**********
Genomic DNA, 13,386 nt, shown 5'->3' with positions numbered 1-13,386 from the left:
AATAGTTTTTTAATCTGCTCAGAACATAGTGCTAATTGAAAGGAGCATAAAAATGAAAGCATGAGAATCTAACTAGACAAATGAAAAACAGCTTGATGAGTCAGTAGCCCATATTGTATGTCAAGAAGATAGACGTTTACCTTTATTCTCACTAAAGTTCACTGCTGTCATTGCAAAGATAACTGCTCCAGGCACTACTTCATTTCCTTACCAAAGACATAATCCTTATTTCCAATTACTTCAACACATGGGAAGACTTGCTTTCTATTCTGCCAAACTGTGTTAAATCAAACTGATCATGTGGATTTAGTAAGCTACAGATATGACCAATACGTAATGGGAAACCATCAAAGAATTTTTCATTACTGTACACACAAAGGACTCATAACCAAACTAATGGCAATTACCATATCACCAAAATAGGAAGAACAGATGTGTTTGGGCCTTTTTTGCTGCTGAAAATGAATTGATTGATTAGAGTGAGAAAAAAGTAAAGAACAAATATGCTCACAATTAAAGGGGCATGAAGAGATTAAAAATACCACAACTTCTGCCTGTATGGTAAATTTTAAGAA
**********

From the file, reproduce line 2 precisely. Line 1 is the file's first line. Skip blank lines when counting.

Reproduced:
AATAGTTTTTTAATCTGCTCAGAACATAGTGCTAATTGAAAGGAGCATAAAAATGAAAGCATGAGAATCTAACTAGACAAATGAAAAACAGCTTGATGAGTCAGTAGCCCATATTGTATGTCAAGAAGATAGACGTTTACCTTTATTCTCACTAAAGTTCACTGCTGTCATTGCAAAGATAACTGCTCCAGGCACTACTTCATTTCCTTACCAAAGACATAATCCTTATTTCCAATTACTTCAACACATGGGAAGACTTGCTTTCTATTCTGCCAAACTGTGTTAAATCAAACTGATCATGTGGATTTAGTAAGCTACAGATATGACCAATACGTAATGGGAAACCATCAAAGAATTTTTCATTACTGTACACACAAAGGACTCATAACCAAACTAATGGCAATTACCATATCACCAAAATAGGAAGAACAGATGTGTTTGGGCCTTTTTTGCTGCTGAAAATGAATTGATTGATTAGAGTGAGAAAAAAGTAAAGAACAAATATGCTCACAATTAAAGGGGCATGAAGAGATTAAAAATACCACAACTTCTGCCTGTATGGTAAATTTTAAGAA